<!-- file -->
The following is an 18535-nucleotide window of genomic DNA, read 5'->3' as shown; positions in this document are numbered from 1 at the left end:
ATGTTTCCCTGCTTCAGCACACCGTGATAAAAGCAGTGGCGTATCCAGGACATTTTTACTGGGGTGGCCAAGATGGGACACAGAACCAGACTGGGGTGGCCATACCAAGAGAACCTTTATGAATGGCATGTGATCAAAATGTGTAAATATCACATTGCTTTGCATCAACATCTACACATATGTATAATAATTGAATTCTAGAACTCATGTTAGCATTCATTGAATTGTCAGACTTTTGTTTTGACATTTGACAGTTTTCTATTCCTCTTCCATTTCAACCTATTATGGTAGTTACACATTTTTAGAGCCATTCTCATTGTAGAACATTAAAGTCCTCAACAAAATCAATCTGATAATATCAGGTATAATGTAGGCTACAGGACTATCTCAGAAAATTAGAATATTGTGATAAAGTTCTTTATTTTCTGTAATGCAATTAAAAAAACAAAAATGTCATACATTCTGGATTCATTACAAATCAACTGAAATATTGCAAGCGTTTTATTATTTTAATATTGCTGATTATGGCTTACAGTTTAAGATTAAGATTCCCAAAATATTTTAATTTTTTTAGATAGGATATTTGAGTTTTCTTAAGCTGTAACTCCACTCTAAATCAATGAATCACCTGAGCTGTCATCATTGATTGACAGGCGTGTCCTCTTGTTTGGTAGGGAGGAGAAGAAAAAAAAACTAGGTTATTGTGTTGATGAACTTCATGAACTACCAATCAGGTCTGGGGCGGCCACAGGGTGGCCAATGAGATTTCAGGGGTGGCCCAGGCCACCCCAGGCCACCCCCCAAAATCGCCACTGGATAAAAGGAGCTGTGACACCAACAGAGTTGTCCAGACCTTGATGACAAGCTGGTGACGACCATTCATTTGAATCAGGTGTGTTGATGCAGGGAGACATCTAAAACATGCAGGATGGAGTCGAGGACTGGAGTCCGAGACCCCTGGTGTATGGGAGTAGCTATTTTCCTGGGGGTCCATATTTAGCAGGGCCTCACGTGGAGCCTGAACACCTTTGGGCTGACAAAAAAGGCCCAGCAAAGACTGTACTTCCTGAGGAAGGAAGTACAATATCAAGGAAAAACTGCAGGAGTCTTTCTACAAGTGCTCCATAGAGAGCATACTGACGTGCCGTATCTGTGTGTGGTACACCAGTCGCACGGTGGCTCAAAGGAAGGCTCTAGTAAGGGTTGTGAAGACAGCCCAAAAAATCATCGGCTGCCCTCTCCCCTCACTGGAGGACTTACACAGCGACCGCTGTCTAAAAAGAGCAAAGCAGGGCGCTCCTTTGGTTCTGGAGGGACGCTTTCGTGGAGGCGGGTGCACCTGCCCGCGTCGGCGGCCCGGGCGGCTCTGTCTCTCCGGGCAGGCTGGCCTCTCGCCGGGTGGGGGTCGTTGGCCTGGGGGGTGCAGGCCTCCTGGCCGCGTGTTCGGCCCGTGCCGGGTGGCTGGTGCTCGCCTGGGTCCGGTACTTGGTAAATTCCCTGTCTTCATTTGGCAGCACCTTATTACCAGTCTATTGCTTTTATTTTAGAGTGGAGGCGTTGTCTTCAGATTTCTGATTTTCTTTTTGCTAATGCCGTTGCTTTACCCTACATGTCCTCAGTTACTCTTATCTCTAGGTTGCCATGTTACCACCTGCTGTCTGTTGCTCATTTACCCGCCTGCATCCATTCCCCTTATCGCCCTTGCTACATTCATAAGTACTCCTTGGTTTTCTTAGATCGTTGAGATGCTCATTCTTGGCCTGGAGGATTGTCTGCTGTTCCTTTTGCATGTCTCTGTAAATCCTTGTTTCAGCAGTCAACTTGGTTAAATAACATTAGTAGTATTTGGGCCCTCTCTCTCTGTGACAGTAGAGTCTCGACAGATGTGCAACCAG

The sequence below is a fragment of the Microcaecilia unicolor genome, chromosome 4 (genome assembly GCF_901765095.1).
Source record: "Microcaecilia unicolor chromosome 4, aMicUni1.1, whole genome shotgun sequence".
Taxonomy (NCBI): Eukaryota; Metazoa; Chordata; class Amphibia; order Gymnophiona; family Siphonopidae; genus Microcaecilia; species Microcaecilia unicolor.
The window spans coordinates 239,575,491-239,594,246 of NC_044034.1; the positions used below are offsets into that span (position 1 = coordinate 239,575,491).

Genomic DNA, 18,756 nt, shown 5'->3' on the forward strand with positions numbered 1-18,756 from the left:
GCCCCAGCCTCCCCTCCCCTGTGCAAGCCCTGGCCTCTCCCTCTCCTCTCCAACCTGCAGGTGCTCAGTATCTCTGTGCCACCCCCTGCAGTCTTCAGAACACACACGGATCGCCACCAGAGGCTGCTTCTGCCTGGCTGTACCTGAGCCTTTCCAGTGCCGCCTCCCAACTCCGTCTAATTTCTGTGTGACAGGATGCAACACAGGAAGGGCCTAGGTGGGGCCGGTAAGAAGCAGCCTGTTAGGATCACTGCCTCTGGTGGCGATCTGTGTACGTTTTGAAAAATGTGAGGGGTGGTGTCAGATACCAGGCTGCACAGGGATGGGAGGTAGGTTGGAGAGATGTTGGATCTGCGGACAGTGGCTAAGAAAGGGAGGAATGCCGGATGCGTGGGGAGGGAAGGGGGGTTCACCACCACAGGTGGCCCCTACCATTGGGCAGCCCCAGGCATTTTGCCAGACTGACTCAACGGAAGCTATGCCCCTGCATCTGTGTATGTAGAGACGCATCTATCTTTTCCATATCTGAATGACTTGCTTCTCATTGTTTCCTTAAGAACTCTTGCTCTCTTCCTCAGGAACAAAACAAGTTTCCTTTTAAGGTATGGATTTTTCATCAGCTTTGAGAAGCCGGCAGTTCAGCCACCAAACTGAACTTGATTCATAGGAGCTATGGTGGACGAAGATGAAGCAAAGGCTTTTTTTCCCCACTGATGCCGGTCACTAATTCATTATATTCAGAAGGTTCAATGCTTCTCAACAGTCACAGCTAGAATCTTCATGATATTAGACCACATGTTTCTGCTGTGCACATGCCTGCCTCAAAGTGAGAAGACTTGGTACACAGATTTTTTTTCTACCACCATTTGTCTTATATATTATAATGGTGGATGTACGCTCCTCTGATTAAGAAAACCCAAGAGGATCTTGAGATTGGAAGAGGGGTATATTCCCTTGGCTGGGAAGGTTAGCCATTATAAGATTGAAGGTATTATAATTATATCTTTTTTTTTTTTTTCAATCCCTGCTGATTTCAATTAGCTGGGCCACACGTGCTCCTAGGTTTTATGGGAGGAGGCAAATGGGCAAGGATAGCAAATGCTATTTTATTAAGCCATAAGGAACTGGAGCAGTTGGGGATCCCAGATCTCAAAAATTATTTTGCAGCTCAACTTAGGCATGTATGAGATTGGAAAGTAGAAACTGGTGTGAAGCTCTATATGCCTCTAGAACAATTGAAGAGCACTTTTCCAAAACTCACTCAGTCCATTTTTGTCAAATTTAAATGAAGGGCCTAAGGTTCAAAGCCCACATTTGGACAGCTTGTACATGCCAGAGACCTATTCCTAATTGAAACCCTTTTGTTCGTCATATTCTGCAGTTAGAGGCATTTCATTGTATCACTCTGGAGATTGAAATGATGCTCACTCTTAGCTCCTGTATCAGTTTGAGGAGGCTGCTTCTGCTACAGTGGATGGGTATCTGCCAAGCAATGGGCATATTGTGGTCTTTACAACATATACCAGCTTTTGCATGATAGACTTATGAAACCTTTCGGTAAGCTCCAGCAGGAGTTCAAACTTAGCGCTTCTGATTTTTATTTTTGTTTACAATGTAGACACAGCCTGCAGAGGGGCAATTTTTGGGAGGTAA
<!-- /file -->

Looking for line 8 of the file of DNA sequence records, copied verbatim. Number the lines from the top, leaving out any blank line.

GCCCCAGCCTCCCCTCCCCTGTGCAAGCCCTGGCCTCTCCCTCTCCTCTCCAACCTGCAGGTGCTCAGTATCTCTGTGCCACCCCCTGCAGTCTTCAGAACACACACGGATCGCCACCAGAGGCTGCTTCTGCCTGGCTGTACCTGAGCCTTTCCAGTGCCGCCTCCCAACTCCGTCTAATTTCTGTGTGACAGGATGCAACACAGGAAGGGCCTAGGTGGGGCCGGTAAGAAGCAGCCTGTTAGGATCACTGCCTCTGGTGGCGATCTGTGTACGTTTTGAAAAATGTGAGGGGTGGTGTCAGATACCAGGCTGCACAGGGATGGGAGGTAGGTTGGAGAGATGTTGGATCTGCGGACAGTGGCTAAGAAAGGGAGGAATGCCGGATGCGTGGGGAGGGAAGGGGGGTTCACCACCACAGGTGGCCCCTACCATTGGGCAGCCCCAGGCATTTTGCCAGACTGACTCAACGGAAGCTATGCCCCTGCATCTGTGTATGTAGAGACGCATCTATCTTTTCCATATCTGAATGACTTGCTTCTCATTGTTTCCTTAAGAACTCTTGCTCTCTTCCTCAGGAACAAAACAAGTTTCCTTTTAAGGTATGGATTTTTCATCAGCTTTGAGAAGCCGGCAGTTCAGCCACCAAACTGAACTTGATTCATAGGAGCTATGGTGGACGAAGATGAAGCAAAGGCTTTTTTTCCCCACTGATGCCGGTCACTAATTCATTATATTCAGAAGGTTCAATGCTTCTCAACAGTCACAGCTAGAATCTTCATGATATTAGACCACATGTTTCTGCTGTGCACATGCCTGCCTCAAAGTGAGAAGACTTGGTACACAGATTTTTTTTCTACCACCATTTGTCTTATATATTATAATGGTGGATGTACGCTCCTCTGATTAAGAAAACCCAAGAGGATCTTGAGATTGGAAGAGGGGTATATTCCCTTGGCTGGGAAGGTTAGCCATTATAAGATTGAAGGTATTATAATTATATCTTTTTTTTTTTTTTCAATCCCTGCTGATTTCAATTAGCTGGGCCACACGTGCTCCTAGGTTTTATGGGAGGAGGCAAATGGGCAAGGATAGCAAATGCTATTTTATTAAGCCATAAGGAACTGGAGCAGTTGGGGATCCCAGATCTCAAAAATTATTTTGCAGCTCAACTTAGGCATGTATGAGATTGGAAAGTAGAAACTGGTGTGAAGCTCTATATGCCTCTAGAACAATTGAAGAGCACTTTTCCAAAACTCACTCAGTCCATTTTTGTCAAATTTAAATGAAGGGCCTAAGGTTCAAAGCCCACATTTGGACAGCTTGTACATGCCAGAGACCTATTCCTAATTGAAACCCTTTTGTTCGTCATATTCTGCAGTTAGAGGCATTTCATTGTATCACTCTGGAGATTGAAATGATGCTCACTCTTAGCTCCTGTATCAGTTTGAGGAGGCTGCTTCTGCTACAGTGGATGGGTATCTGCCAAGCAATGGGCATATTGTGGTCTTTACAACATATACCAGCTTTTGCATGATAGACTTATGAAACCTTTCGGTAAGCTCCAGCAGGAGTTCAAACTTAGCGCTTCTGATTTTTATTTTTGTTTACAATGTAGACACAGCCTGCAGAGGGGCAATTTTTGGGAGGTAA